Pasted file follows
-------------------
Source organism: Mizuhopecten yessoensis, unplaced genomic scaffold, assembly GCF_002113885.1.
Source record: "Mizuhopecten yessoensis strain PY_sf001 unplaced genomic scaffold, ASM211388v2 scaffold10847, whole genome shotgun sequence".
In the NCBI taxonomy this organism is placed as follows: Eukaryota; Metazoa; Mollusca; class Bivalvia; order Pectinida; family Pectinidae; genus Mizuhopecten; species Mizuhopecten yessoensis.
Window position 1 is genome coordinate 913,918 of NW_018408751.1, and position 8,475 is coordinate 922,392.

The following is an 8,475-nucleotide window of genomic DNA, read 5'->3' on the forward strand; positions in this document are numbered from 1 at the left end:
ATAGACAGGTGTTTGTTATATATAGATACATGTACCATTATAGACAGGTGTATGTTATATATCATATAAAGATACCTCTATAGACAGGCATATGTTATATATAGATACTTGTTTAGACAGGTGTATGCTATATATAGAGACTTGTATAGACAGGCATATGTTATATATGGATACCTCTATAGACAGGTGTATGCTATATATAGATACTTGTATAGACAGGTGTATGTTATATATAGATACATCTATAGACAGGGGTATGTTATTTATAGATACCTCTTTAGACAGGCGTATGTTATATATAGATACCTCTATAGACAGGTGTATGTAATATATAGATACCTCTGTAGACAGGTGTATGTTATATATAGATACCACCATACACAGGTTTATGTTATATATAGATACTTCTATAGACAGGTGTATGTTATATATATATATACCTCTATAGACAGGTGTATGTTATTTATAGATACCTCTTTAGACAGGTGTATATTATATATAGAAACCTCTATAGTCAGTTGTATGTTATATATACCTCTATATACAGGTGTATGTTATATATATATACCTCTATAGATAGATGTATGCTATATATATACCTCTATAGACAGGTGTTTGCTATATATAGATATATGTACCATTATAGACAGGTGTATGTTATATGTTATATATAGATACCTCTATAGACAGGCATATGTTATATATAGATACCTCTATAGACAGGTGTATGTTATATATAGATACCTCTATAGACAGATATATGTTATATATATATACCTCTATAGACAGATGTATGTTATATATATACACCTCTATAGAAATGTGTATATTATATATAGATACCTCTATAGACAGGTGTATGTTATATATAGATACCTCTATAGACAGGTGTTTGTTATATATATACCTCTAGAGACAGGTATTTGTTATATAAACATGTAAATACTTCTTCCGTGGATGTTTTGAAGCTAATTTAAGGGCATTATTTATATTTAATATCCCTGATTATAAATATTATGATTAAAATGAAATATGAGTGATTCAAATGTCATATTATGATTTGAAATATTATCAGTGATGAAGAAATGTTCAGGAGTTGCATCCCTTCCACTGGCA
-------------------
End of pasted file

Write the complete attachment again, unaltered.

Source organism: Mizuhopecten yessoensis, unplaced genomic scaffold, assembly GCF_002113885.1.
Source record: "Mizuhopecten yessoensis strain PY_sf001 unplaced genomic scaffold, ASM211388v2 scaffold10847, whole genome shotgun sequence".
In the NCBI taxonomy this organism is placed as follows: Eukaryota; Metazoa; Mollusca; class Bivalvia; order Pectinida; family Pectinidae; genus Mizuhopecten; species Mizuhopecten yessoensis.
Window position 1 is genome coordinate 913,918 of NW_018408751.1, and position 8,475 is coordinate 922,392.

The following is an 8,475-nucleotide window of genomic DNA, read 5'->3' on the forward strand; positions in this document are numbered from 1 at the left end:
ATAGACAGGTGTTTGTTATATATAGATACATGTACCATTATAGACAGGTGTATGTTATATATCATATAAAGATACCTCTATAGACAGGCATATGTTATATATAGATACTTGTTTAGACAGGTGTATGCTATATATAGAGACTTGTATAGACAGGCATATGTTATATATGGATACCTCTATAGACAGGTGTATGCTATATATAGATACTTGTATAGACAGGTGTATGTTATATATAGATACATCTATAGACAGGGGTATGTTATTTATAGATACCTCTTTAGACAGGCGTATGTTATATATAGATACCTCTATAGACAGGTGTATGTAATATATAGATACCTCTGTAGACAGGTGTATGTTATATATAGATACCACCATACACAGGTTTATGTTATATATAGATACTTCTATAGACAGGTGTATGTTATATATATATATACCTCTATAGACAGGTGTATGTTATTTATAGATACCTCTTTAGACAGGTGTATATTATATATAGAAACCTCTATAGTCAGTTGTATGTTATATATACCTCTATATACAGGTGTATGTTATATATATATACCTCTATAGATAGATGTATGCTATATATATACCTCTATAGACAGGTGTTTGCTATATATAGATATATGTACCATTATAGACAGGTGTATGTTATATGTTATATATAGATACCTCTATAGACAGGCATATGTTATATATAGATACCTCTATAGACAGGTGTATGTTATATATAGATACCTCTATAGACAGATATATGTTATATATATATACCTCTATAGACAGATGTATGTTATATATATACACCTCTATAGAAATGTGTATATTATATATAGATACCTCTATAGACAGGTGTATGTTATATATAGATACCTCTATAGACAGGTGTTTGTTATATATATACCTCTAGAGACAGGTATTTGTTATATAAACATGTAAATACTTCTTCCGTGGATGTTTTGAAGCTAATTTAAGGGCATTATTTATATTTAATATCCCTGATTATAAATATTATGATTAAAATGAAATATGAGTGATTCAAATGTCATATTATGATTTGAAATATTATCAGTGATGAAGAAATGTTCAGGAGTTGCATCCCTTCCACTGGCA